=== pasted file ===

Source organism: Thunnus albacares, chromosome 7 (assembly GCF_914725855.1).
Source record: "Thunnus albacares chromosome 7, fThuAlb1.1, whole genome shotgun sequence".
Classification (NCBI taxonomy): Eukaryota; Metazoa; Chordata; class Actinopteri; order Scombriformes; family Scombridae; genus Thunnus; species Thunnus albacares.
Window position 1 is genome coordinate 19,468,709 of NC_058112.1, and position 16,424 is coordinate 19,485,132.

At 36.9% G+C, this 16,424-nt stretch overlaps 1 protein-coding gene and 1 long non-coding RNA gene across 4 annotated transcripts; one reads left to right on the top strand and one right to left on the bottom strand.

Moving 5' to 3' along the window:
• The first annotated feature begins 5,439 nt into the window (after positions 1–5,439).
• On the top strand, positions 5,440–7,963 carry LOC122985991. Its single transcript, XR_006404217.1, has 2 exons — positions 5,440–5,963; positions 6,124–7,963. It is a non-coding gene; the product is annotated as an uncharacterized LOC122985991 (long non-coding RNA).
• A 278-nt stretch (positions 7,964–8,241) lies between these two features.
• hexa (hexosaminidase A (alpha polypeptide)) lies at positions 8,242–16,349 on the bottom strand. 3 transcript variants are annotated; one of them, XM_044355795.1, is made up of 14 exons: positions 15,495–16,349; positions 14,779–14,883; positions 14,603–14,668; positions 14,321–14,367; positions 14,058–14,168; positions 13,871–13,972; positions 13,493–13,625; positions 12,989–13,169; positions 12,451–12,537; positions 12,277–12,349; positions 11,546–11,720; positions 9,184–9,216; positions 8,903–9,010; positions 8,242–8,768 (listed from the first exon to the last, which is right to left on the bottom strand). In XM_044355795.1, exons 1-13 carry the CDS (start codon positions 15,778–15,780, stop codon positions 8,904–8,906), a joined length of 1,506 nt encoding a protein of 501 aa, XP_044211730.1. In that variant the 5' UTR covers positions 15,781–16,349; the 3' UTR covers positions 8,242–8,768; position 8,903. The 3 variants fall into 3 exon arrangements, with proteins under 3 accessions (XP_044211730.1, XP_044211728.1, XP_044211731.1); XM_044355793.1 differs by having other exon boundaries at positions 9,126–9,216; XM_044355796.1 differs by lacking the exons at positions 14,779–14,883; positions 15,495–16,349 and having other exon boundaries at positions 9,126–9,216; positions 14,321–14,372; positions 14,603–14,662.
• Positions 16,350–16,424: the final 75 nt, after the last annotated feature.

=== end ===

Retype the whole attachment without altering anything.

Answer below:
Source organism: Thunnus albacares, chromosome 7 (assembly GCF_914725855.1).
Source record: "Thunnus albacares chromosome 7, fThuAlb1.1, whole genome shotgun sequence".
Classification (NCBI taxonomy): Eukaryota; Metazoa; Chordata; class Actinopteri; order Scombriformes; family Scombridae; genus Thunnus; species Thunnus albacares.
Window position 1 is genome coordinate 19,468,709 of NC_058112.1, and position 16,424 is coordinate 19,485,132.

At 36.9% G+C, this 16,424-nt stretch overlaps 1 protein-coding gene and 1 long non-coding RNA gene across 4 annotated transcripts; one reads left to right on the top strand and one right to left on the bottom strand.

Moving 5' to 3' along the window:
• The first annotated feature begins 5,439 nt into the window (after positions 1–5,439).
• On the top strand, positions 5,440–7,963 carry LOC122985991. Its single transcript, XR_006404217.1, has 2 exons — positions 5,440–5,963; positions 6,124–7,963. It is a non-coding gene; the product is annotated as an uncharacterized LOC122985991 (long non-coding RNA).
• A 278-nt stretch (positions 7,964–8,241) lies between these two features.
• hexa (hexosaminidase A (alpha polypeptide)) lies at positions 8,242–16,349 on the bottom strand. 3 transcript variants are annotated; one of them, XM_044355795.1, is made up of 14 exons: positions 15,495–16,349; positions 14,779–14,883; positions 14,603–14,668; positions 14,321–14,367; positions 14,058–14,168; positions 13,871–13,972; positions 13,493–13,625; positions 12,989–13,169; positions 12,451–12,537; positions 12,277–12,349; positions 11,546–11,720; positions 9,184–9,216; positions 8,903–9,010; positions 8,242–8,768 (listed from the first exon to the last, which is right to left on the bottom strand). In XM_044355795.1, exons 1-13 carry the CDS (start codon positions 15,778–15,780, stop codon positions 8,904–8,906), a joined length of 1,506 nt encoding a protein of 501 aa, XP_044211730.1. In that variant the 5' UTR covers positions 15,781–16,349; the 3' UTR covers positions 8,242–8,768; position 8,903. The 3 variants fall into 3 exon arrangements, with proteins under 3 accessions (XP_044211730.1, XP_044211728.1, XP_044211731.1); XM_044355793.1 differs by having other exon boundaries at positions 9,126–9,216; XM_044355796.1 differs by lacking the exons at positions 14,779–14,883; positions 15,495–16,349 and having other exon boundaries at positions 9,126–9,216; positions 14,321–14,372; positions 14,603–14,662.
• Positions 16,350–16,424: the final 75 nt, after the last annotated feature.